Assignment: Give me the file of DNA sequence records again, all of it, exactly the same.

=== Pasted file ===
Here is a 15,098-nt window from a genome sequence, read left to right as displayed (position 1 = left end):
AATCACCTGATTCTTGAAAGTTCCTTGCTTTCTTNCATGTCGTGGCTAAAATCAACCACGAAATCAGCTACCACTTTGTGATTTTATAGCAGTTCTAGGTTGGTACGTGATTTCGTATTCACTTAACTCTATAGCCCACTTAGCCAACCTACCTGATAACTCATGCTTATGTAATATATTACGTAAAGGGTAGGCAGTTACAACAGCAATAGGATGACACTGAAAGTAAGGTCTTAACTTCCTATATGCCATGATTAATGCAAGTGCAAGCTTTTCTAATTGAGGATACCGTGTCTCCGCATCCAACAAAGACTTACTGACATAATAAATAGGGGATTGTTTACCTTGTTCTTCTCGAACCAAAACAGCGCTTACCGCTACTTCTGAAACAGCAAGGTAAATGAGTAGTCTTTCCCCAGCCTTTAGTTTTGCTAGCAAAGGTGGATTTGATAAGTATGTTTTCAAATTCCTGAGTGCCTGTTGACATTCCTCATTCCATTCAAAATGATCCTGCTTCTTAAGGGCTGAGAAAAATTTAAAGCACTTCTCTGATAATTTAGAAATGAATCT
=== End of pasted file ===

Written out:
Here is a 15,098-nt window from a genome sequence, read left to right as displayed (position 1 = left end):
AATCACCTGATTCTTGAAAGTTCCTTGCTTTCTTNCATGTCGTGGCTAAAATCAACCACGAAATCAGCTACCACTTTGTGATTTTATAGCAGTTCTAGGTTGGTACGTGATTTCGTATTCACTTAACTCTATAGCCCACTTAGCCAACCTACCTGATAACTCATGCTTATGTAATATATTACGTAAAGGGTAGGCAGTTACAACAGCAATAGGATGACACTGAAAGTAAGGTCTTAACTTCCTATATGCCATGATTAATGCAAGTGCAAGCTTTTCTAATTGAGGATACCGTGTCTCCGCATCCAACAAAGACTTACTGACATAATAAATAGGGGATTGTTTACCTTGTTCTTCTCGAACCAAAACAGCGCTTACCGCTACTTCTGAAACAGCAAGGTAAATGAGTAGTCTTTCCCCAGCCTTTAGTTTTGCTAGCAAAGGTGGATTTGATAAGTATGTTTTCAAATTCCTGAGTGCCTGTTGACATTCCTCATTCCATTCAAAATGATCCTGCTTCTTAAGGGCTGAGAAAAATTTAAAGCACTTCTCTGATAATTTAGAAATGAATCT